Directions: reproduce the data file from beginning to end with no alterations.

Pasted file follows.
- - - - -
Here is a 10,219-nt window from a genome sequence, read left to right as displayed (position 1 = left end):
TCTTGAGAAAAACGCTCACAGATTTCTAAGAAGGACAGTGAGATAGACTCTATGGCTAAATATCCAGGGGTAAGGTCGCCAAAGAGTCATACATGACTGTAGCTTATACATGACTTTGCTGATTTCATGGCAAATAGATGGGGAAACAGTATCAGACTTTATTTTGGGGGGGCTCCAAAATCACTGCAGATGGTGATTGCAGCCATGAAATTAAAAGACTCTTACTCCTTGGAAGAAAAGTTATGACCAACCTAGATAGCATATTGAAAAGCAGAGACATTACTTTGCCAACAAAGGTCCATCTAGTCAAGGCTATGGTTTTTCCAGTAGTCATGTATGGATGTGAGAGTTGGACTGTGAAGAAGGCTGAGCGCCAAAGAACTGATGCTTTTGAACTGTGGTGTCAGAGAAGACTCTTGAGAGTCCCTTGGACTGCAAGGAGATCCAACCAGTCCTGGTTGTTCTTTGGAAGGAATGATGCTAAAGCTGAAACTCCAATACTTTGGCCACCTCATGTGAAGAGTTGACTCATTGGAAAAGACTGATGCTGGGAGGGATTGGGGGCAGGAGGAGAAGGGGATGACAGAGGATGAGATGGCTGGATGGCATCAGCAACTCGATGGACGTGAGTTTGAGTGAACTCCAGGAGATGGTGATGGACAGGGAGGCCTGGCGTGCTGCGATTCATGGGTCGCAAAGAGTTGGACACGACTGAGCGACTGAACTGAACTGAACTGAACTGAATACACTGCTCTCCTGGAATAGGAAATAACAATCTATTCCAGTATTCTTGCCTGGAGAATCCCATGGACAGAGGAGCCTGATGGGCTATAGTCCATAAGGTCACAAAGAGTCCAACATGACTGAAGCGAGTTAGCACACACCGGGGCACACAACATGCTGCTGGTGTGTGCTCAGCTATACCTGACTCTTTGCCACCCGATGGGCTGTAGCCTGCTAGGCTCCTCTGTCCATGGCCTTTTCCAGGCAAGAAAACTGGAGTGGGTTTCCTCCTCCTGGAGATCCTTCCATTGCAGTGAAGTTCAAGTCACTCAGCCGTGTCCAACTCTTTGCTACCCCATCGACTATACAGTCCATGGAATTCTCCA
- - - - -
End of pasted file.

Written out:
Here is a 10,219-nt window from a genome sequence, read left to right as displayed (position 1 = left end):
TCTTGAGAAAAACGCTCACAGATTTCTAAGAAGGACAGTGAGATAGACTCTATGGCTAAATATCCAGGGGTAAGGTCGCCAAAGAGTCATACATGACTGTAGCTTATACATGACTTTGCTGATTTCATGGCAAATAGATGGGGAAACAGTATCAGACTTTATTTTGGGGGGGCTCCAAAATCACTGCAGATGGTGATTGCAGCCATGAAATTAAAAGACTCTTACTCCTTGGAAGAAAAGTTATGACCAACCTAGATAGCATATTGAAAAGCAGAGACATTACTTTGCCAACAAAGGTCCATCTAGTCAAGGCTATGGTTTTTCCAGTAGTCATGTATGGATGTGAGAGTTGGACTGTGAAGAAGGCTGAGCGCCAAAGAACTGATGCTTTTGAACTGTGGTGTCAGAGAAGACTCTTGAGAGTCCCTTGGACTGCAAGGAGATCCAACCAGTCCTGGTTGTTCTTTGGAAGGAATGATGCTAAAGCTGAAACTCCAATACTTTGGCCACCTCATGTGAAGAGTTGACTCATTGGAAAAGACTGATGCTGGGAGGGATTGGGGGCAGGAGGAGAAGGGGATGACAGAGGATGAGATGGCTGGATGGCATCAGCAACTCGATGGACGTGAGTTTGAGTGAACTCCAGGAGATGGTGATGGACAGGGAGGCCTGGCGTGCTGCGATTCATGGGTCGCAAAGAGTTGGACACGACTGAGCGACTGAACTGAACTGAACTGAACTGAATACACTGCTCTCCTGGAATAGGAAATAACAATCTATTCCAGTATTCTTGCCTGGAGAATCCCATGGACAGAGGAGCCTGATGGGCTATAGTCCATAAGGTCACAAAGAGTCCAACATGACTGAAGCGAGTTAGCACACACCGGGGCACACAACATGCTGCTGGTGTGTGCTCAGCTATACCTGACTCTTTGCCACCCGATGGGCTGTAGCCTGCTAGGCTCCTCTGTCCATGGCCTTTTCCAGGCAAGAAAACTGGAGTGGGTTTCCTCCTCCTGGAGATCCTTCCATTGCAGTGAAGTTCAAGTCACTCAGCCGTGTCCAACTCTTTGCTACCCCATCGACTATACAGTCCATGGAATTCTCCA